Morley Meredith (b Margolis). Baritone, b Winnipeg 8 Feb 1922, d Palm Beach, Florida, 3 Feb 2000. He studied singing with W.H. Anderson and medicine at the University of Manitoba. He was winner, as Morley Margolis, in the CBC's 1948-9 'Singing Stars of Tomorrow', and went on to study with Boris Goldovsky at Tanglewood, Mass, with Alfredo Martino at Mannes College of Music in New York, and later (1959-60) with the Metropolitan Opera bass Melchiore Luise.
Meredith's New York City Opera debut in 1957 as Escamillo in Carmen was followed in 1958 by an appearance with the Canadian Opera Company in the role of the four villains in Offenbach's Tales of Hoffmann. He enjoyed success in the same role in his Metropolitan Opera debut (1962). He returned often to the Met, singing such roles as Scarpia in Tosca, Don Alfonso in Così fan tutte, Jochanaan in Salome, Pizarro in Fidelio, and Klingsor in Parsifal.
In 1970 Meredith made his European debut with the Grand Théâtre de Genève, singing Scarpia. He returned the following year to sing Pizarro with that company and repeated the role with the Scottish National Opera. In 1976 he sang Telramund in the Metropolitan Opera's new production of Lohengrin. With the Metropolitan Opera he also performed Le Rossignol (Emperor, 1982), Les Troyens (1983), and Parsifal (Klingsor, 1985).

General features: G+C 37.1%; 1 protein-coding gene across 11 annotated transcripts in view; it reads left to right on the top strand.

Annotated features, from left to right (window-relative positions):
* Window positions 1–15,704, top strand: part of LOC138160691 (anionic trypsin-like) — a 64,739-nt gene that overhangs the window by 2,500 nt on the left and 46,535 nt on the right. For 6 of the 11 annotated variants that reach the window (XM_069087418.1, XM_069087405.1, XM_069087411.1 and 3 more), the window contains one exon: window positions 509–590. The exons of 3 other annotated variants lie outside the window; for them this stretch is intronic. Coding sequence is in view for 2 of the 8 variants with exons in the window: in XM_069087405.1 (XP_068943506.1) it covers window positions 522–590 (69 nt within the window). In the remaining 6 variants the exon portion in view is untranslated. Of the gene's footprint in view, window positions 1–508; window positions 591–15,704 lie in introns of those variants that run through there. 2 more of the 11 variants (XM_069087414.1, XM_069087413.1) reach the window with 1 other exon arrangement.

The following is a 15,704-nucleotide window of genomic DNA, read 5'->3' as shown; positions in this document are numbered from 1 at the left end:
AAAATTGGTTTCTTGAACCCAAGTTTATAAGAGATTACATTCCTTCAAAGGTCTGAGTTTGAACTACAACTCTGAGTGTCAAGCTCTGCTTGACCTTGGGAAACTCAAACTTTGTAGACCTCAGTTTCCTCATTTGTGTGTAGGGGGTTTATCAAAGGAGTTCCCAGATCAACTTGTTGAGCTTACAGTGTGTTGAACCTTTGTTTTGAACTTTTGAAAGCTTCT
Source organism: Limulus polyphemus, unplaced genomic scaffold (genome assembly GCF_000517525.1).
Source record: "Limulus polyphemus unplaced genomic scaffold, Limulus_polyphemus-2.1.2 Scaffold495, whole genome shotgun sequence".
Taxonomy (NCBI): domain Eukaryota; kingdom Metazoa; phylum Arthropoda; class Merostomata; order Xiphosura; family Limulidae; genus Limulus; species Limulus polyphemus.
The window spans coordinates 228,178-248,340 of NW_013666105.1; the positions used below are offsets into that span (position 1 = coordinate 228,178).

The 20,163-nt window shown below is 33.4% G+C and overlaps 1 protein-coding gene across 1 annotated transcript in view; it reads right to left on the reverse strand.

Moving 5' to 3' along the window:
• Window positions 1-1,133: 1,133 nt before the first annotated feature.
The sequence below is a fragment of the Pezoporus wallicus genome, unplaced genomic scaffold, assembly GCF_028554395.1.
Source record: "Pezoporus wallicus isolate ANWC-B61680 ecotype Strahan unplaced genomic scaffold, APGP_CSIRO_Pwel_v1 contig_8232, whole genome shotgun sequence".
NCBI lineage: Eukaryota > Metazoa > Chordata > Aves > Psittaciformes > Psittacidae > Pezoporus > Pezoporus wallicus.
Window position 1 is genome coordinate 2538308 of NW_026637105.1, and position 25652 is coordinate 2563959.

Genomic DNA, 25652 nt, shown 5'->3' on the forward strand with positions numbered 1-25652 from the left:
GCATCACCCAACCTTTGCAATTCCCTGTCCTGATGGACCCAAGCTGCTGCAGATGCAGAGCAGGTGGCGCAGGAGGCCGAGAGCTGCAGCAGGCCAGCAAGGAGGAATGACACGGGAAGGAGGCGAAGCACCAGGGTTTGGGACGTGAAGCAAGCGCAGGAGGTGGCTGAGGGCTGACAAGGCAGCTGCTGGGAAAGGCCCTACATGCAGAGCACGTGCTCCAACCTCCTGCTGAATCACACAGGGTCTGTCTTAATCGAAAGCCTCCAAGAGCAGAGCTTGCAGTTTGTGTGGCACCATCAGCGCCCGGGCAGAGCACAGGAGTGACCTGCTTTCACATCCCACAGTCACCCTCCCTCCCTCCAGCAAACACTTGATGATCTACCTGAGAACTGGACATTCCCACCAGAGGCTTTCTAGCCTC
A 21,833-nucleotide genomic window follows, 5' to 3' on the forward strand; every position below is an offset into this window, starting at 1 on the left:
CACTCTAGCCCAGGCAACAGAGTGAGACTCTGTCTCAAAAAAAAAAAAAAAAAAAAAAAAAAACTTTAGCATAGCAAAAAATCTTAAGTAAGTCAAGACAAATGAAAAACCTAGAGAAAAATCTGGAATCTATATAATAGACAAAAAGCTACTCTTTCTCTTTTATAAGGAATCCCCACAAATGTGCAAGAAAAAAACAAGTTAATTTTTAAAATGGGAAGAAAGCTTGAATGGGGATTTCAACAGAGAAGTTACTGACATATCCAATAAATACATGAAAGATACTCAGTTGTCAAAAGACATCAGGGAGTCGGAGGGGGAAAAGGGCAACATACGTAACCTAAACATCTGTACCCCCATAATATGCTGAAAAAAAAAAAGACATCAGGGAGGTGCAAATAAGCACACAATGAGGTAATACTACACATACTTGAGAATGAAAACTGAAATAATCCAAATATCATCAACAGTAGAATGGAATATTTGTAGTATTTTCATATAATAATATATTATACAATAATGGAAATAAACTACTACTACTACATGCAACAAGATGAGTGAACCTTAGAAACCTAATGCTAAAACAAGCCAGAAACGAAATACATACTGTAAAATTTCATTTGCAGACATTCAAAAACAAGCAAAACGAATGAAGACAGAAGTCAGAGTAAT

Meredith performed with major companies in Chicago, San Francisco, Philadelphia, Fort Worth, and Washington and with orchestras in Toronto, New York, Philadelphia, and Chicago. His roles included Prince Andrei in Prokofiev's War and Peace, Amonasro in Aida, Iago in Otello, Germont in La Traviata, and the title roles in Eugene Onegin, The Flying Dutchman, and Wozzeck.
In concert Meredith has made a specialty of the solo roles in dramatic choral-orchestral works such as Penderecki's Dies irae (North American premiere 10 Mar 1978 with the Winnipeg Symphony Orchestra) and Orff's Carmina burana, which he also recorded (1957, Vanguard VRS-2066). After his performance in that work with the Winnipeg Symphony Orchestra, Kenneth Winters wrote in the Winnipeg Free Press (31 Jan 1964) that he 'sang with superb assurance, applying the required variety of voices with skill and point, spinning out a cavernous falsetto here, a sweet lyric baritone there, and a commanding basso when the score called for it.' Also appearing in musicals, he was part of the original cast recording of Christine (1960, Col OS-2026).